Calendar of Letter-Books of the City of London: I, 1400-1422. Originally published by His Majesty's Stationery Office, London, 1909.
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Folio xci b.
Another writ to the same to proclaim the terms of an agreement between the King of England and John, King of Castile and Leon, his nephew (nepos), (fn. 1) for one year from the 8th February last. Witness the King at Westminster, 5 March, 11 Henry IV. [A.D. 1409–10].
Folio xci b xciii.
Richard Merlawe, the Mayor, and William Chichele and John Lane, the Sheriffs, attached to show cause why they had not admitted John Mersshe, the King's Butler, to the office of Measurer of woollen cloth, &c., as formerly exercised by Robert Shirwynd and Richard Cliderowe, pursuant to divers writs.
They answer to the effect that the office of aulnage of cloth, &c., in the City and suburbs was held in like manner as throughout England, viz., by payment of a subsidy to the King, according to the Statute, that the office in the City had been granted by the King's letters patent to Thomas Wottone, (fn. 2) who still held it; and that the said Robert Shirwynd and Richard Cliderowe had unlawfully exercised the office, extorting money from foreigners and strangers, but not from enfranchised citizens.
Rejoinder made by the said John Mersshe, specifying the letters patent by virtue of which Richard Cliderowe and Robert Shirwynd had executed the above office, the profits of which could be taken by others besides the said Mayor and Sheriffs.
Folio xciii b.
6 Feb., 11 Henry IV. [A.D. 1409–10], John Seleman, John Prentout, and Richard Osbarn, executors of William Evote, draper, delivered to John Proffyt, the Chamberlain, the sum of £170-6s. 8d., belonging to Thomas and William, sons of the aforesaid William.
Afterwards, viz., on the 6th June, 2 Henry V. [A.D. 1414], temp. William Crowmer, Mayor, the above orphans having died, their property was delivered by the aforesaid Chamberlain to the above executors.
6 March, 3 Henry V. [A.D. 1415–16], came Walter Cottone and John Lane, mercers, sureties of John Colman, Esquire, now deceased, and of Alice his wife, to whom the guardianship of William, son of William Coventre, senior, had been committed by Richard Merlawe, late Mayor, and John Proffyt, the Chamberlain, and delivered to John Hille, now Chamberlain, the orphan's money. The guardianship of the said orphan was afterwards committed to John Coventre, mercer, temp Nicholas Wottone, Mayor, anno 3 Henry V., as appears infra [fo clxii b].
4 April, 11 Henry IV. [A.D. 1410], proclamation made forbidding the compelling any person to join in "hokkyng" on Monday and Tuesday next, called "hokkedayes", also forbidding any one to act as broker until he be accepted by the Mayor and Aldermen and sworn to that office on his findingsufficient sureties.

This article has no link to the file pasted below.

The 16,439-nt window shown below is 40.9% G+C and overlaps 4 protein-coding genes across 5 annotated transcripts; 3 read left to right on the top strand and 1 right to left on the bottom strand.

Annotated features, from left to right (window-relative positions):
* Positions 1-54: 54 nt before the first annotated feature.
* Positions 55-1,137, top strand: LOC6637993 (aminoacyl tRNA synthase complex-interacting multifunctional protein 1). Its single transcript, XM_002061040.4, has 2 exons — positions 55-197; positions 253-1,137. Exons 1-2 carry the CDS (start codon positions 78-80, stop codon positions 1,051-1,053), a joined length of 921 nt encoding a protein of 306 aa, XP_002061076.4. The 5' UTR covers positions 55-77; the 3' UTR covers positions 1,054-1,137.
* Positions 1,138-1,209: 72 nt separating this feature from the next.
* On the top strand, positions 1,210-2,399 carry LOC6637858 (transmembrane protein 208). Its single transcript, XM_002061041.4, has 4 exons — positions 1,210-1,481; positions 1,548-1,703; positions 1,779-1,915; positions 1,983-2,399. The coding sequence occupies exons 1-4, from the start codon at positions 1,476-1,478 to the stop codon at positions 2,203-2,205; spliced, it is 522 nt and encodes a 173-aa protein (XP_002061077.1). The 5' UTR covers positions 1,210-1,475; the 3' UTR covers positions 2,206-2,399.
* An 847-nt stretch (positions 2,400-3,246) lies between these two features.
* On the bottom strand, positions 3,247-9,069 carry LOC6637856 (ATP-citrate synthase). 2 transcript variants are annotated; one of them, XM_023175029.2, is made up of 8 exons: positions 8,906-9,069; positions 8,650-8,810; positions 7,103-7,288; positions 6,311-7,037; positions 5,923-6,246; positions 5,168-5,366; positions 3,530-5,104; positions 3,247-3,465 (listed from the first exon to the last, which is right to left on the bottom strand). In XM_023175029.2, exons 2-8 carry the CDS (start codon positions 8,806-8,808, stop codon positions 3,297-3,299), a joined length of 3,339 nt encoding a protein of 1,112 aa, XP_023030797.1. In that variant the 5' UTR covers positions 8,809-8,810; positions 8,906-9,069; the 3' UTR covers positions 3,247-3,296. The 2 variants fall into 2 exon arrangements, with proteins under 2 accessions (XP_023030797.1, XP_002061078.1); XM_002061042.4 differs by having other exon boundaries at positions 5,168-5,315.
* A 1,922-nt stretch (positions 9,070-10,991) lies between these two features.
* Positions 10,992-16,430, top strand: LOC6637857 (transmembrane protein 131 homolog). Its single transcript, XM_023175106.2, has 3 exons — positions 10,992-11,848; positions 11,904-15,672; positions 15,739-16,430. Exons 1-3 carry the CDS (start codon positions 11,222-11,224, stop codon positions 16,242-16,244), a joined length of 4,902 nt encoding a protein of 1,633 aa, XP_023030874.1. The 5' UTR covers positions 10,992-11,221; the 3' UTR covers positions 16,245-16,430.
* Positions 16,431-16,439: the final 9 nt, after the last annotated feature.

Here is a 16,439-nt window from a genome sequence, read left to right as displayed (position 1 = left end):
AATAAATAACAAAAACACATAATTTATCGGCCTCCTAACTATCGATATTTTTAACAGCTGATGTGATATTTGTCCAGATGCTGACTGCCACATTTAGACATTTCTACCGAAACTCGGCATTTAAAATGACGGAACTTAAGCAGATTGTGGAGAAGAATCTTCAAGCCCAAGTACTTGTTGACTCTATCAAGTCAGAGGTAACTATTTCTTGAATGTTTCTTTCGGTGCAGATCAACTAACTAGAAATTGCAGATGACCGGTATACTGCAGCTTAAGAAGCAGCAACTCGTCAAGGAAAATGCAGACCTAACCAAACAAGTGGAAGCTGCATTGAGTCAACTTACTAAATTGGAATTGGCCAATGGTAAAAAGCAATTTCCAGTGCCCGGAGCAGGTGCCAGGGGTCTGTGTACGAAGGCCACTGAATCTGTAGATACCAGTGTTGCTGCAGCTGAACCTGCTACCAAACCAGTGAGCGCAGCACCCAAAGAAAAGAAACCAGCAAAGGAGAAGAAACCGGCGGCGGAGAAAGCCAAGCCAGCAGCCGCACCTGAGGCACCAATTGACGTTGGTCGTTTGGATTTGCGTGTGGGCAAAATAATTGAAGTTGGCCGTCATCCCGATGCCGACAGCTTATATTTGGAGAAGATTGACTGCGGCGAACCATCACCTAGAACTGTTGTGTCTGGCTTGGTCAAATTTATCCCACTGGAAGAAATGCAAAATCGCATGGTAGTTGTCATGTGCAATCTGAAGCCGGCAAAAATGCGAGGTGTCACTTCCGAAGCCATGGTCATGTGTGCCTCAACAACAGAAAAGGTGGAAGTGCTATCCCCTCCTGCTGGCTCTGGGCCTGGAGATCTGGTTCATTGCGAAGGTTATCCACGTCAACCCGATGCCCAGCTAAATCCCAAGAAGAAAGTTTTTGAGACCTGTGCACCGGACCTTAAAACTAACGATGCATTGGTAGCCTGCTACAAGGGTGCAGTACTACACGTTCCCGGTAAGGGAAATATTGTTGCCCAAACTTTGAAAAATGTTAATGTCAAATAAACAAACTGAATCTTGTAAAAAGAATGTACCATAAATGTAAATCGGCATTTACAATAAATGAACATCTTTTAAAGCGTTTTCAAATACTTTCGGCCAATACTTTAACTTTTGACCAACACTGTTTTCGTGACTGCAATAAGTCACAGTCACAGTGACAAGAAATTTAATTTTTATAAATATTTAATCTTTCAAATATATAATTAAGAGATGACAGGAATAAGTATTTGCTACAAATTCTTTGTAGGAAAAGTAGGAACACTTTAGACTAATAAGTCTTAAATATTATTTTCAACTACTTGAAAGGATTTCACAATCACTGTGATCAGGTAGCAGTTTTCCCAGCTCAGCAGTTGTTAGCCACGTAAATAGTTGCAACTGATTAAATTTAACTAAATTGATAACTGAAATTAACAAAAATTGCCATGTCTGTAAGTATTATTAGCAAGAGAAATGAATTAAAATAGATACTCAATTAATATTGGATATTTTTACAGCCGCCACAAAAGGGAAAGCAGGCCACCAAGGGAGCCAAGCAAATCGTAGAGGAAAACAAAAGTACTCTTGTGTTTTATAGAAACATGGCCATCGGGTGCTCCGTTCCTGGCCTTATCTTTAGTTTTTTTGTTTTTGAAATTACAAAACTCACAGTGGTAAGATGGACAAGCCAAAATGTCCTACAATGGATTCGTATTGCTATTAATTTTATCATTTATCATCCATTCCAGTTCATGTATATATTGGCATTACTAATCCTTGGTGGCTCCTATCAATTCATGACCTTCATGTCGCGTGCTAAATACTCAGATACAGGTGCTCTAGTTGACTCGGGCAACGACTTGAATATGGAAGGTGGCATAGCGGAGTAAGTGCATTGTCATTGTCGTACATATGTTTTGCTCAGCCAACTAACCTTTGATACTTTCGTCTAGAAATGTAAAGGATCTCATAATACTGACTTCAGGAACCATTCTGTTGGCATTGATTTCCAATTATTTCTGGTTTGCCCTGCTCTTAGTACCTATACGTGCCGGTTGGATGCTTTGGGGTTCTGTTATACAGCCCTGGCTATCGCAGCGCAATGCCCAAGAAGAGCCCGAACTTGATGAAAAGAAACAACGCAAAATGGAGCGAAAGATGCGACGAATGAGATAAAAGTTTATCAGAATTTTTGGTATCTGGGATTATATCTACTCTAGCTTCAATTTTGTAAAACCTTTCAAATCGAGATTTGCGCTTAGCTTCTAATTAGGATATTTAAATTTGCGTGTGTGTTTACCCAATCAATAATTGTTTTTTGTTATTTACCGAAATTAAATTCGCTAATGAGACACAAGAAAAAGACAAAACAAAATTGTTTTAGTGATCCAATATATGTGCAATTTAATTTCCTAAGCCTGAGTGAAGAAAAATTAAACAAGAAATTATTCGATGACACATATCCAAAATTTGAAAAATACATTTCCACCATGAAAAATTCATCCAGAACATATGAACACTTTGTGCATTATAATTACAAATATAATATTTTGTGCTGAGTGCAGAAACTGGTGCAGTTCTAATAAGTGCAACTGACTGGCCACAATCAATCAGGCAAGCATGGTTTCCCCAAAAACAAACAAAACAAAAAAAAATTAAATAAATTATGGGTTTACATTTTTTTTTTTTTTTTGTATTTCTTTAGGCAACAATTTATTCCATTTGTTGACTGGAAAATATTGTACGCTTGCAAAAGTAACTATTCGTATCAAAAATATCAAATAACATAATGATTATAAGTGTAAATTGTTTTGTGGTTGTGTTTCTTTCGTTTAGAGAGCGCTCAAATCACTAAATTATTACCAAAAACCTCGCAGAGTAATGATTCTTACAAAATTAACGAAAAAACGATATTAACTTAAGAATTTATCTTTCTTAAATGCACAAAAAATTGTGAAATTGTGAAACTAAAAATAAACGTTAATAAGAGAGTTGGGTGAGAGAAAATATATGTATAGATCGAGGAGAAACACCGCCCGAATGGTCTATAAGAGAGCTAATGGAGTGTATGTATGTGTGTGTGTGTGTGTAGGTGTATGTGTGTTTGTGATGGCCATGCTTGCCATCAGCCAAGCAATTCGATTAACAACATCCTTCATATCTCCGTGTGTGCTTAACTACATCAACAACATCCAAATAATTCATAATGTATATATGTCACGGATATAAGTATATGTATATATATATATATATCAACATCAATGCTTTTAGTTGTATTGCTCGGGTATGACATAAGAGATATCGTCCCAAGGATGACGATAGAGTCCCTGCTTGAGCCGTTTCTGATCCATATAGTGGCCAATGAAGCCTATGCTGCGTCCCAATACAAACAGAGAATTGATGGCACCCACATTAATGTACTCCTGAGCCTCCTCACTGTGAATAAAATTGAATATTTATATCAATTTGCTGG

Friday, 7 March, 11 Henry IV. [A.D. 1409–10], came good men—barbers of the City—before Richard Merlawe, the Mayor, in the private chamber (privata camera) of the said City, by John Westone their advocate, there being present John Shadworthe, Robert Chichylly, John Waryner, William Nortone, Thomas Fauconer, Walter Cottone, Henry Pountfreyt, Stephen Spilman, Henry Bartone, William Chichylly, Thomas Pyk, Aldermen, and John Lane, one of the Sheriffs, and produced a copy of a petition made to the Mayor and Aldermen temp. John Warde, Mayor, anno 49 Edward III, which petition was granted and recorded in Letter-Book H, fo. xxvii [b]. (fn. 3)
The ordinances then allowed are now confirmed and the Barbers are for ever to enjoy the same, notwithstanding anything done to the contrary in times past, and without scrutiny of any person or persons of another craft or mistery by whatever name known, in matters touching shaving, making incisions, phlebotomy, or anything else pertaining to the art of Barbery or Surgery now practised or hereafter to be practised. (fn. 4)
Folio xciv b.
Precept to the Aldermen to keep an armed watch, according to ancient custom, on the nights and eves of st. John the Bapt [24 June] and SS. Peter and Paul [29 June], and further, to see that a tub of water be placed outside houses in case of fire Dated under seal of the Mayoralty, 16 June, 11 Henry IV. [A.D. 1410].
Saturday after the Feast of the Nativity of st. John Bapt. [24 June], 11 Henry IV. [A.D. 1410], a proclamation made forbidding any vintner, taverner, brewer, hosteler, huckster, cook, or piebaker to keep his house open after 9 o'clock at night on Saturday the eve of SS. Peter and Paul [29 June] next ensuing; or to sell wine, ale, fish or flesh, boiled, roasted, or in pasty, before 6 o'clock on the morning of Sunday next, under penalty prescribed.